Earlier in the week, I heard a Sikh man being interviewed in Woolwich after the EDL had gathered near the Woolwich barracks where the murder happened. He said “These are my streets too. I was born here.”
I was not in town to see the actual march, but earlier saw all the police in their riot gear getting ready to manage the march and an opposing demonstration organised by Newcastle Unites. The sight of so many police, ready for potential trouble, was quite alarming. It reminded me how lucky we are to live in a society where such times of tension and threat of violence are relatively rare.
How do we, as people of faith, respond to all these events? The murder, the protests, the sense of polarisation taking place in some sections of the community? Why were there up to 2000 people on the EDL march and only 400 on the Newcastle Unites protest? Prayer, education and protest come to mind.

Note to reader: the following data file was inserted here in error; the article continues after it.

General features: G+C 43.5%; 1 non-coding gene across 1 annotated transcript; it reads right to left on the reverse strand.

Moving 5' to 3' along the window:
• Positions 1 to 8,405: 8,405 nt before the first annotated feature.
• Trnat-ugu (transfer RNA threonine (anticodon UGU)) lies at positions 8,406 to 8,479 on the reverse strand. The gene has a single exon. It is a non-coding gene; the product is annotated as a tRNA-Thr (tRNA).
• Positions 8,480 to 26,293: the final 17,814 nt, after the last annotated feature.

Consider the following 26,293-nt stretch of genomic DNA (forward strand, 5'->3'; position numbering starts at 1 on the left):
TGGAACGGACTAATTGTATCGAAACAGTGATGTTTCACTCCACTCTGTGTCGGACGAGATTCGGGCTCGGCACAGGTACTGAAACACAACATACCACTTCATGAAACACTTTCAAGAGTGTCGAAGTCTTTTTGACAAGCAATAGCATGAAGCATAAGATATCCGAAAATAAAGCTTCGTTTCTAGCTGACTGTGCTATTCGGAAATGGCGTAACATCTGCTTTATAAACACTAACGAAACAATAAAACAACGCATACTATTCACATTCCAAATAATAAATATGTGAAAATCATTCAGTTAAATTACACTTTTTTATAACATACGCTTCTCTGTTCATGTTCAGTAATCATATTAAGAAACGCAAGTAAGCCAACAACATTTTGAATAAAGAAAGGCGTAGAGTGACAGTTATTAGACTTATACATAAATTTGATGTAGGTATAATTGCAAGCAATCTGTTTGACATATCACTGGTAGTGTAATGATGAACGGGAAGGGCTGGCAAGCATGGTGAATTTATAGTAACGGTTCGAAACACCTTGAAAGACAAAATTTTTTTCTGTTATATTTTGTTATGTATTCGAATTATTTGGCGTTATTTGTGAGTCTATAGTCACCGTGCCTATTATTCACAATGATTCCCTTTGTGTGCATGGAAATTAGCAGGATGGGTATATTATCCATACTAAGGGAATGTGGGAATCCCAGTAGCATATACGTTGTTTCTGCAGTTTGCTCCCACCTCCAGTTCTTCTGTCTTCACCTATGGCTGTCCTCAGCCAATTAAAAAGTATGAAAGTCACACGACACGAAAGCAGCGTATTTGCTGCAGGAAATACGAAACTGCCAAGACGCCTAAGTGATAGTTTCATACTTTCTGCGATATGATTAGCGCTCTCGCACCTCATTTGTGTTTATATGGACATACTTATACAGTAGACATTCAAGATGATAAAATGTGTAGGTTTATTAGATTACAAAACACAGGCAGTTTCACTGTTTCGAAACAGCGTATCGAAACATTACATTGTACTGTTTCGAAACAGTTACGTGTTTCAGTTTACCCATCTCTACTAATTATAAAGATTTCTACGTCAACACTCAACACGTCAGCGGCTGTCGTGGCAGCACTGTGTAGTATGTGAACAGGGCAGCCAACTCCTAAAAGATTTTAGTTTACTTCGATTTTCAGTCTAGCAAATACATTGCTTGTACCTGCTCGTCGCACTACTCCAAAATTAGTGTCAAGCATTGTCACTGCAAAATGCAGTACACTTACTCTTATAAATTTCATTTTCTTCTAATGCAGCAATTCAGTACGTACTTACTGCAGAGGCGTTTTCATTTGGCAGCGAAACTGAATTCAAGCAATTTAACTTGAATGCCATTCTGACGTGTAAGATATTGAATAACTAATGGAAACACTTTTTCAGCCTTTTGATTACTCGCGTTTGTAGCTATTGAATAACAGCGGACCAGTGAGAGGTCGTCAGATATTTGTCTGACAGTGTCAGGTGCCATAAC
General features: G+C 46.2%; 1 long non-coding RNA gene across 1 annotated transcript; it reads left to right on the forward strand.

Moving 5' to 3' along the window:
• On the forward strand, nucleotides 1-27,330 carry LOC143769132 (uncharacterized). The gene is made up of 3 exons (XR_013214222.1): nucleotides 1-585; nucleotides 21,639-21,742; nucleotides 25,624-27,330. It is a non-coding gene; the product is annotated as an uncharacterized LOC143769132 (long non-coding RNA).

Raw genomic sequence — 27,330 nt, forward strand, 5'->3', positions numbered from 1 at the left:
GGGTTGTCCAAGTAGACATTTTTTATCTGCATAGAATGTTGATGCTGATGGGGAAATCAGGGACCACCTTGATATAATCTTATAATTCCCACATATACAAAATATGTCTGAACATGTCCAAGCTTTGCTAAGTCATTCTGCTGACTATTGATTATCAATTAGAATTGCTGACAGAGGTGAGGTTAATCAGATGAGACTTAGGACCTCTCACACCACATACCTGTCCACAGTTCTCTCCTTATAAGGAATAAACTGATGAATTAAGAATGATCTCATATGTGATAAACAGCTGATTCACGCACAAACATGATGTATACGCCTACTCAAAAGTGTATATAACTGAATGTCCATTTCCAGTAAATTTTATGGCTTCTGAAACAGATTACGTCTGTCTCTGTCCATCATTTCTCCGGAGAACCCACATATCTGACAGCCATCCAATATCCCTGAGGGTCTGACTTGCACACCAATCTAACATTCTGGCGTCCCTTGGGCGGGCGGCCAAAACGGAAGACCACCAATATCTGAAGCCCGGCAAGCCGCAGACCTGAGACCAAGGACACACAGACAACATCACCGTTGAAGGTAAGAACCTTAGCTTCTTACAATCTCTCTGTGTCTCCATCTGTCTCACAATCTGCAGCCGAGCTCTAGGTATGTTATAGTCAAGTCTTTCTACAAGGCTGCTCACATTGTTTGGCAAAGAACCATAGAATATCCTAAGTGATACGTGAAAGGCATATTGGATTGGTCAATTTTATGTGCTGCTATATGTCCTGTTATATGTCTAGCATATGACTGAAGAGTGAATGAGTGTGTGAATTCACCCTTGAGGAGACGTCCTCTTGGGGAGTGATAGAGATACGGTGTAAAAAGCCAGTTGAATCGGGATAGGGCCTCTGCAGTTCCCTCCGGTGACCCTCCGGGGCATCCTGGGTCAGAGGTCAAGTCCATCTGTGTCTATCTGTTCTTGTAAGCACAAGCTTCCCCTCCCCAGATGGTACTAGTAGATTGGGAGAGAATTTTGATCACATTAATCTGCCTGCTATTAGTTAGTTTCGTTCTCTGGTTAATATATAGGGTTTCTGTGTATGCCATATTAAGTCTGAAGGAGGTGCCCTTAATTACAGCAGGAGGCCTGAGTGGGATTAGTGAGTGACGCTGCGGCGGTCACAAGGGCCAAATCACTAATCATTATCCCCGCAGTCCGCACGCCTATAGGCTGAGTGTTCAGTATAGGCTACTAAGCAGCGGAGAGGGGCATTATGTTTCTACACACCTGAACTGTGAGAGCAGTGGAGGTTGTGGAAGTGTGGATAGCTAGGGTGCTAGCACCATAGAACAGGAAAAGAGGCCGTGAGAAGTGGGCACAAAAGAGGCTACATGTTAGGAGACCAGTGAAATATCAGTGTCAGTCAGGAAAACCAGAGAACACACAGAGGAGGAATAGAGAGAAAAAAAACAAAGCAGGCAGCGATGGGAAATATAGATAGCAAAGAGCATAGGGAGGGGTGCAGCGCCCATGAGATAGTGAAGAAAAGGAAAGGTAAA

Prayer focuses our minds and offers seemingly impossible situations to God for whom all things are possible. We need to educate ourselves, so that we are not making assumptions or judgements about people in other traditions or faiths. Recently, a Muslim group held an Open Day at the Civic Centre and sent an invitation to MCC Newcastle to attend. Vicki attended on our behalf and gave a very favourable account of all that she had experienced during the day. Where we can, we can protest. Protest comes in many forms, from marching in the streets to choosing to shop in more ethical ways. As the psalms teach us, even praying – crying out loud to God can be a protest in itself.
As the story behind the murder of Lee Rigby unfolds, I invite you to pray for peace and justice this week.